Thursday, September 30, 2021

Making great fall foliage images: surprising tips for success

John Heinz National Wildlife Refuge at Tinicum impoundment pond in fall.

Too often when photographers think about fall foliage photographs, they're guilty of target fixation.

They're only thinking of photographing fall foliage colors in rolling hills, vast fields and grasslands, solely in rural areas or parks, in bright sunlight and blue skies. While no one can deny that fall foliage images in those areas and conditions can be magnificent, there are many other locations and conditions than can produce equally or even richer photographs of fall foliage.

As autumn leaves change color and slowly fall, photographers need to expand their vision to the wide variety of photographic opportunities that are available to them. Scenes that include ponds or lakes like my image above, that include reflections of the green red, yellow and orange colors in the water can greatly enhance the fall seasonal feeling we look to obtain in fall foliage photographs.

Other opportunities to create these images with their intense colors can be found in rain and morning mists and fog, in urban areas, town centers, small villages, farms and in both landscapes and close-ups. Fall foliage photographic opportunities are virtually everywhere we find deciduous trees, trees that shed their leaves annually.

To help you make great fall foliage photographs, I've got some tips and suggestions for you. They include technical, compositional and preparatory ideas.

  • If you're using a camera or smartphone capable of saving your images in RAW format, as opposed to JPG or some other format, save them in RAW. RAW format is ideal for images of scenes having the large range of light and color that these autumn photos include.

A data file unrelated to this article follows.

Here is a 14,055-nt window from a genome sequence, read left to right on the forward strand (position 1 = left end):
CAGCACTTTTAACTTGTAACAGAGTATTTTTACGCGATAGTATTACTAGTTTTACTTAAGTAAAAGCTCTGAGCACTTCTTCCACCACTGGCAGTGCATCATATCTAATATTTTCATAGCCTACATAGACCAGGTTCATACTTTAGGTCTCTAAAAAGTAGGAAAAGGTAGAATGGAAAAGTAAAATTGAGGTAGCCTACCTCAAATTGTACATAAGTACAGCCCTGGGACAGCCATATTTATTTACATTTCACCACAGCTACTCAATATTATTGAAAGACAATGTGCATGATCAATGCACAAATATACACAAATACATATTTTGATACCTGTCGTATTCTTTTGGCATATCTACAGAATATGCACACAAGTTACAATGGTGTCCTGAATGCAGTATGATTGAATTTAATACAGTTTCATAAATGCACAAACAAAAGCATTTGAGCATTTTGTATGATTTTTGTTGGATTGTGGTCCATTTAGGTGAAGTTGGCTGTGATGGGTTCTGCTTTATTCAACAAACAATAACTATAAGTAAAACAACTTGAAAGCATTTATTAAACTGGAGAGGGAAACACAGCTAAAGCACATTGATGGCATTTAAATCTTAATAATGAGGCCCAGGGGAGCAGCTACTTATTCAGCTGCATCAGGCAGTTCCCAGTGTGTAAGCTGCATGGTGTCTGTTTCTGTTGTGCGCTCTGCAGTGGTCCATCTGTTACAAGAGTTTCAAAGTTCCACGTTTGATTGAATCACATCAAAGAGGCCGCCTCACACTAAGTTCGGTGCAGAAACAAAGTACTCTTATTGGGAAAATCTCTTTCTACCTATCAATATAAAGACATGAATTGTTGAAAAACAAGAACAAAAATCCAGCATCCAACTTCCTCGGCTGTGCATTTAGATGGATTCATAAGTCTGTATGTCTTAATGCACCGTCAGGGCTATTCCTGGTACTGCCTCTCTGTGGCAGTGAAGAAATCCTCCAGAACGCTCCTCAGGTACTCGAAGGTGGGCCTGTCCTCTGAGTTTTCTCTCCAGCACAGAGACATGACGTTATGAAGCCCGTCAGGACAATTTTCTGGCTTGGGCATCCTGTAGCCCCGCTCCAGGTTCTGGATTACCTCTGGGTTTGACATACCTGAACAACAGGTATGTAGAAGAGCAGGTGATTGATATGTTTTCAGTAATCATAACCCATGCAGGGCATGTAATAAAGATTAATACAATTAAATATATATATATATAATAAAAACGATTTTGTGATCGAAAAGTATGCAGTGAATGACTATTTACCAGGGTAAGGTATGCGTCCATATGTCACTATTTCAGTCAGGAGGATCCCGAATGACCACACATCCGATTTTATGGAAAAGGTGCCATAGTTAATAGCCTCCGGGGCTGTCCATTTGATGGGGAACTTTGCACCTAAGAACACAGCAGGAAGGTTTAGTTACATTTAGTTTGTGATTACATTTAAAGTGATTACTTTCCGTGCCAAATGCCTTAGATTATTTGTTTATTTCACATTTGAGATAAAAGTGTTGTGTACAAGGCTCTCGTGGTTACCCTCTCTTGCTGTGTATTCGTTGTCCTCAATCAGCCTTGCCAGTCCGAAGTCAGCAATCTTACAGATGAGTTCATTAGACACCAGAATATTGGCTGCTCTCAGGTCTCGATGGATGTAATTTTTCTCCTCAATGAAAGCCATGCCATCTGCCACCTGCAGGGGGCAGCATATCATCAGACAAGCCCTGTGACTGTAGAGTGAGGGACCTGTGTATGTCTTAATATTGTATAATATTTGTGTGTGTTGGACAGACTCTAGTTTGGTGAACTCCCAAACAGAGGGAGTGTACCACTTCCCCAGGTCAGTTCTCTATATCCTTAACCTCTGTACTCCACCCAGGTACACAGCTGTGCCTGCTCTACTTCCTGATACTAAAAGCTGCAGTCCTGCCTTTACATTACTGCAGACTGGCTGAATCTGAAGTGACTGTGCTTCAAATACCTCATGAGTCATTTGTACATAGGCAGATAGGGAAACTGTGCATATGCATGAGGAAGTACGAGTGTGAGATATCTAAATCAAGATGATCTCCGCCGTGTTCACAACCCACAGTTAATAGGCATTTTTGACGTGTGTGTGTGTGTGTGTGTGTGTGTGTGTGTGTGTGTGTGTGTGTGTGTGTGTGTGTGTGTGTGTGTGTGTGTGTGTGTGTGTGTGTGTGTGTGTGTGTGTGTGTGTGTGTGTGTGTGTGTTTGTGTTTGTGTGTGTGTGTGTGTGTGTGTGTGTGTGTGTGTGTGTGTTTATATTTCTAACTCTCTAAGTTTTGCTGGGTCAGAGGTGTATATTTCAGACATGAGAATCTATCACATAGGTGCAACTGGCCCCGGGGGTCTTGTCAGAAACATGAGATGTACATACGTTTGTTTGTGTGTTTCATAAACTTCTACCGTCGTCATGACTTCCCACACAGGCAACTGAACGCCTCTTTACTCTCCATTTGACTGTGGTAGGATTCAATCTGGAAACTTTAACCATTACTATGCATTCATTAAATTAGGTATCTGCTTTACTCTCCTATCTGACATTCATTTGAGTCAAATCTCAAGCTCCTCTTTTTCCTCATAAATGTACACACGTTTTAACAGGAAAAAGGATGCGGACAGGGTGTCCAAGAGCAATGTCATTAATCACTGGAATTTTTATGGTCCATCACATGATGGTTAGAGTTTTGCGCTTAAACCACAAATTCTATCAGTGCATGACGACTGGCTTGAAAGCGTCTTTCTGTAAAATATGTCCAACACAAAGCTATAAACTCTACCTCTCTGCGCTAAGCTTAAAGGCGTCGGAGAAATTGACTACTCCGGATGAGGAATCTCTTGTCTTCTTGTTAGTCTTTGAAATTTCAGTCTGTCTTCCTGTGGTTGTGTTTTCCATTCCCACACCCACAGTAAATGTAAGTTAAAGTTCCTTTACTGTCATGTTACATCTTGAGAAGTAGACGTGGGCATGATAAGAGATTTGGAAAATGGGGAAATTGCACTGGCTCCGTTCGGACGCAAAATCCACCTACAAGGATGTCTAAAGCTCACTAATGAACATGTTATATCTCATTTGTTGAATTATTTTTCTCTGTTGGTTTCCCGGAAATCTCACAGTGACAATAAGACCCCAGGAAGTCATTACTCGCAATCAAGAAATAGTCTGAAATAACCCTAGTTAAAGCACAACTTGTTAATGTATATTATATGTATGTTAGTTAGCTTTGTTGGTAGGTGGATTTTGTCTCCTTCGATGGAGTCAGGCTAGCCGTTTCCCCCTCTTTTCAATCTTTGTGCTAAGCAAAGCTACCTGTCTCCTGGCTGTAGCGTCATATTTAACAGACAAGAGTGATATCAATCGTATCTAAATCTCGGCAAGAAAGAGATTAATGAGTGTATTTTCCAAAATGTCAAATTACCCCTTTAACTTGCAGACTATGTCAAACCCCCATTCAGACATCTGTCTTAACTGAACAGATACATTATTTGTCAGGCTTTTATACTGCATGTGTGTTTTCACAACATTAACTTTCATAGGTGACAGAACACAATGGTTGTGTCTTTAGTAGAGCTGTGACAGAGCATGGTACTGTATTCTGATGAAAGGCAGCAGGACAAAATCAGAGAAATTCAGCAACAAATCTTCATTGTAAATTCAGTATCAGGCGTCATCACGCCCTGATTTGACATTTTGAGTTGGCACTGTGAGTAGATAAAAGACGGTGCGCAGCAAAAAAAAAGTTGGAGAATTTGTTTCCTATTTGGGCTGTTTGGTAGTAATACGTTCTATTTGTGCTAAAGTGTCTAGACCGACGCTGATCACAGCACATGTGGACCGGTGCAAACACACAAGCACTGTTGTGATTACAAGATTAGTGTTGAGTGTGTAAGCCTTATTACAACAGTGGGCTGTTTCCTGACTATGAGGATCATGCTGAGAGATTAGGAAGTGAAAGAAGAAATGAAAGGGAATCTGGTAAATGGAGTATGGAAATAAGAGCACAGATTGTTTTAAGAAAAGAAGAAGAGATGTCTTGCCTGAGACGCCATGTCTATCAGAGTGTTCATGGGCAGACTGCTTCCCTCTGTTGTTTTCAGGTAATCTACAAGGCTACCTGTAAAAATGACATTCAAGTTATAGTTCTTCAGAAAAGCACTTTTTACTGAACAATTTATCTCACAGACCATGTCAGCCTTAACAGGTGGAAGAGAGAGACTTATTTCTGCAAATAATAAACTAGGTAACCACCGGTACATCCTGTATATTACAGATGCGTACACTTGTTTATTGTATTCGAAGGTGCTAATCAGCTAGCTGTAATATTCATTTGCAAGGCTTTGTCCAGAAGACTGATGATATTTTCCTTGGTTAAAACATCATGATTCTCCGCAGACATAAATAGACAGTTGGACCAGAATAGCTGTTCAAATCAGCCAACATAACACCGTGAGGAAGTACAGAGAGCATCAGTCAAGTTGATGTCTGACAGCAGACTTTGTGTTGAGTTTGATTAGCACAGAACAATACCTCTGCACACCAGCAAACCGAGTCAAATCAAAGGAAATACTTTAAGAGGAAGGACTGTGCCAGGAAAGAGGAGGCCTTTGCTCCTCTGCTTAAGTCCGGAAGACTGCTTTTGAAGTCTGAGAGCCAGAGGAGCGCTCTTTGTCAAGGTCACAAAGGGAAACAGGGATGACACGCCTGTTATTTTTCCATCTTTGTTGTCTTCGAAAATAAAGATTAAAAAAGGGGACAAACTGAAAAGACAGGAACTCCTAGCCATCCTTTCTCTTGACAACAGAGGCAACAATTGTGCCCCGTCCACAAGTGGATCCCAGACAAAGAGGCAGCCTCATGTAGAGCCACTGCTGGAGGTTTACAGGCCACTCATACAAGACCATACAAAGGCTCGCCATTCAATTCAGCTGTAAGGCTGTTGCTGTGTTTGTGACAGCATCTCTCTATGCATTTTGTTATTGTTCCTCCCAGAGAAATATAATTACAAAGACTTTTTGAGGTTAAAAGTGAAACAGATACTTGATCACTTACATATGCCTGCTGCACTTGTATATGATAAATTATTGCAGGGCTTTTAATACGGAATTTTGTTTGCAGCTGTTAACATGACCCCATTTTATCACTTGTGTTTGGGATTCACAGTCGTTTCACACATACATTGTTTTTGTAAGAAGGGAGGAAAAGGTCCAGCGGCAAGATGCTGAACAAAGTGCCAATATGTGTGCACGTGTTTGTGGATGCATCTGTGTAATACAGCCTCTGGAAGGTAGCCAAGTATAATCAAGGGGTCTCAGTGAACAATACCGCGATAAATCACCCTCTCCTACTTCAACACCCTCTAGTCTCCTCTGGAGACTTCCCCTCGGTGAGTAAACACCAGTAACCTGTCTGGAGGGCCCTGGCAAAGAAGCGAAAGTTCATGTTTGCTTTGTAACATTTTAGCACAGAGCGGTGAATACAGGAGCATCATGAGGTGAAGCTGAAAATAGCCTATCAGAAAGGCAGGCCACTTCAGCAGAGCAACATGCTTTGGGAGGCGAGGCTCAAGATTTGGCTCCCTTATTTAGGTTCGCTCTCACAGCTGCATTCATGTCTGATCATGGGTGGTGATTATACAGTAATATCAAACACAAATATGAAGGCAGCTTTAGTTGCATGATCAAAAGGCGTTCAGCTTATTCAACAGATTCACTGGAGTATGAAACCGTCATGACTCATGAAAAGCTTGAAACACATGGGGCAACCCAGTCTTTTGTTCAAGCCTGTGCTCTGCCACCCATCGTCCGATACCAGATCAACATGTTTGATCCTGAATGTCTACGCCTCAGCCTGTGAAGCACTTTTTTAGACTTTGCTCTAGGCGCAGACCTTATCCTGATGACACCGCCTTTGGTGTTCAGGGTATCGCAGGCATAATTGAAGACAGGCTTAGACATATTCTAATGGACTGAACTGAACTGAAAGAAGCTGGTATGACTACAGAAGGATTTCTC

Fall foliage images, more often than not, have a large dynamic range and a difficult to zero-in white balance. Saving images in RAW format gives photographers more latitude in post-processing to adjust their images to how they looked in the photographer's eye when the images were made.

    When your images are saved in RAW, you have a far greater ability to adjust the overall exposure of an image, as well as bring out individual areas not exposed well due to the scene's dynamic range, the ratio between the maximum and minimum measurable light intensities. You can adjust not only what you can readily see in the photo, but also what's hard to see or even unseen. That's possible because all exposure information is saved in a RAW image, unlike what's saved in a JPG file. When a camera internally processes an image to save it as a JPG file, it discards a considerable amount of the image's exposure information, making correcting exposure, particularly without image degradation, far more difficult than correcting a RAW file.